Google Extends Reach in Television

Google announced today that it will partner with Harris Corp. in order to tap into its television inventory. Harris has an existing network that places television ads where there is remnant inventory.

According to the release:

Using current traffic system inventory tools, the Harris media inventory service allows users to select and forward available inventory to Google TV Ads for sale. When spots are sold, the service delivers the spots from Google TV Ads to the Harris traffic system, where they are managed following normal spot placement rules. As spots are approved and aired, the service provides campaign status information to both Google TV Ads and inventory owners.

This is yet another move for Google TV Ads to extend its sources of available inventory, joining recent deals such as NBC Universal. This growth in inventory is happening somewhat in step with the growth of the ad creation that will fill it. In a chicken-and-egg-type scenario, the growth of this inventory will also serve to make its TV Ads program more attractive to advertisers.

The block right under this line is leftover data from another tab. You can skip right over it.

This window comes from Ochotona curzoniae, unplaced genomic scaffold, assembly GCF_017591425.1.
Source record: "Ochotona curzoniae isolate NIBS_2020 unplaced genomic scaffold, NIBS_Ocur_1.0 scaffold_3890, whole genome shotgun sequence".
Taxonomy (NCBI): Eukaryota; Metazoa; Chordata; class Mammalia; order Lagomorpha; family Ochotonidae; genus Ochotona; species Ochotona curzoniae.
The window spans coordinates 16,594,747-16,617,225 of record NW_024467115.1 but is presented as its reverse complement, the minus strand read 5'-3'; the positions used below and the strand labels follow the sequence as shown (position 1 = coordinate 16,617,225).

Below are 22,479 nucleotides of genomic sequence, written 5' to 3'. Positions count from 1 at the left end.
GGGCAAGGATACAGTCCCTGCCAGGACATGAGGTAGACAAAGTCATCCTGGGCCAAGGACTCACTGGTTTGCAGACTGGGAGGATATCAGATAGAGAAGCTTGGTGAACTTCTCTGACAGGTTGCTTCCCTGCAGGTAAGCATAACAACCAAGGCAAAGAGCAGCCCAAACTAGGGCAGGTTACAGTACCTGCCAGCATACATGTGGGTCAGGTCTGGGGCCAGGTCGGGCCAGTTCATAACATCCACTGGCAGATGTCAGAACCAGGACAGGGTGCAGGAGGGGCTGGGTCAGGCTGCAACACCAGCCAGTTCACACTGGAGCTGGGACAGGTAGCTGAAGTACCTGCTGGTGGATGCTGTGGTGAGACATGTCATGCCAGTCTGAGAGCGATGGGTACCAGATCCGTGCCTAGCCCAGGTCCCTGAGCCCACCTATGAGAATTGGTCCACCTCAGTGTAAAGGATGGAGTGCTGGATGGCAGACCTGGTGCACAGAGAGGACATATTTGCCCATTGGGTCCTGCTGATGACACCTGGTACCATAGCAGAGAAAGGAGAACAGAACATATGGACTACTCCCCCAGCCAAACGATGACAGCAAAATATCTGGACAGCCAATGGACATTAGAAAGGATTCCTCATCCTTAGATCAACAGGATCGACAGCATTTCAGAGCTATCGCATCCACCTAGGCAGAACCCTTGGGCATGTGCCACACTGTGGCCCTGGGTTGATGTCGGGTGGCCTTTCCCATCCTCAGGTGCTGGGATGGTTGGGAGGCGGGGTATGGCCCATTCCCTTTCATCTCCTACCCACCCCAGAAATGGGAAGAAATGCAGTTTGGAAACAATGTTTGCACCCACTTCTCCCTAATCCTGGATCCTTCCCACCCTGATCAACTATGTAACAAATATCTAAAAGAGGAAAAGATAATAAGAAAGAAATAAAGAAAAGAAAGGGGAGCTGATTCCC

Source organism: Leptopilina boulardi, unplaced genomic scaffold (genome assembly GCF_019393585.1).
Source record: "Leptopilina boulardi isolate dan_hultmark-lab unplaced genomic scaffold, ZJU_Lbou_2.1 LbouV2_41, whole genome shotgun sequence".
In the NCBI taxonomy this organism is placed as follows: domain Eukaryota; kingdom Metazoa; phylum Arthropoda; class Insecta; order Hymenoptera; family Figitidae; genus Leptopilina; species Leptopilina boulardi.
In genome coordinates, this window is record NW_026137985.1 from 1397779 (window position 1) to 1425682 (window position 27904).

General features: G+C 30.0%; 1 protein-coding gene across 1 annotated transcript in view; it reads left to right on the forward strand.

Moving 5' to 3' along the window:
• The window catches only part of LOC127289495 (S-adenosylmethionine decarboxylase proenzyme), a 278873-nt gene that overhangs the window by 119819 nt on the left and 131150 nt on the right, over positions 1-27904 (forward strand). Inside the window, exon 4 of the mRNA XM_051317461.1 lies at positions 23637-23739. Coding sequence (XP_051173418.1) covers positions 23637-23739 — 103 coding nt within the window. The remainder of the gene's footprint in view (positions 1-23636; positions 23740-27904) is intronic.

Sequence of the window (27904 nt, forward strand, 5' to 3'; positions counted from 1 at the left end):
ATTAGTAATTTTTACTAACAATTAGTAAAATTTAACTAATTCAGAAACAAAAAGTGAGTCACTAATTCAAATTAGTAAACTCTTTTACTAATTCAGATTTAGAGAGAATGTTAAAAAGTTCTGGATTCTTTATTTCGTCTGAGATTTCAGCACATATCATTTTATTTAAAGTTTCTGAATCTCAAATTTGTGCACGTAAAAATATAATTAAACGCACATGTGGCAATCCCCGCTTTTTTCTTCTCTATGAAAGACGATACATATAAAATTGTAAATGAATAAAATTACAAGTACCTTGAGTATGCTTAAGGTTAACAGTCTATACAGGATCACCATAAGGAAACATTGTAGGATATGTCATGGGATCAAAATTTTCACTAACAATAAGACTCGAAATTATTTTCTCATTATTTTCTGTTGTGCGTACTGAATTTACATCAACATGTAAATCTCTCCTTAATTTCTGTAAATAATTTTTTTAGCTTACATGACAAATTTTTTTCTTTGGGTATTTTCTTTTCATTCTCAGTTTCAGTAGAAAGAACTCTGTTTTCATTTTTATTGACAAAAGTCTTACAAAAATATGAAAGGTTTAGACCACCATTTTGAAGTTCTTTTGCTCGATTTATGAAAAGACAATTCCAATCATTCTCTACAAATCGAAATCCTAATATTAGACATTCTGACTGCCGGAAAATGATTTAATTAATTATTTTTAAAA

This is part of Google’s overall push to facilitate media buys across television, newspapers and radio (see past coverage). The idea is that ad campaigns can be created (including actual video and radio creative), launched, targeted, managed and tracked in AdWords.

Google is hoping things like trackable bar codes, phone numbers and promotional codes across these placements will bring transparency to these relatively opaque media buys. Having them all in one place is also hoped to give a clearer picture of how campaigns across these media affect each other as well as search traffic.

The deals Google has formed across these media to gain access to inventory (i.e., 750 newspapers, Clear Channel Radio, NBC, etc.) will be the enabling factors and are analogous to the AdSense publisher network it has monetized so well online. As this network grows, along with the growth of online video advertising for large and small businesses, the package could be a powerful addition to what is already a powerful self-serve online ad platform.

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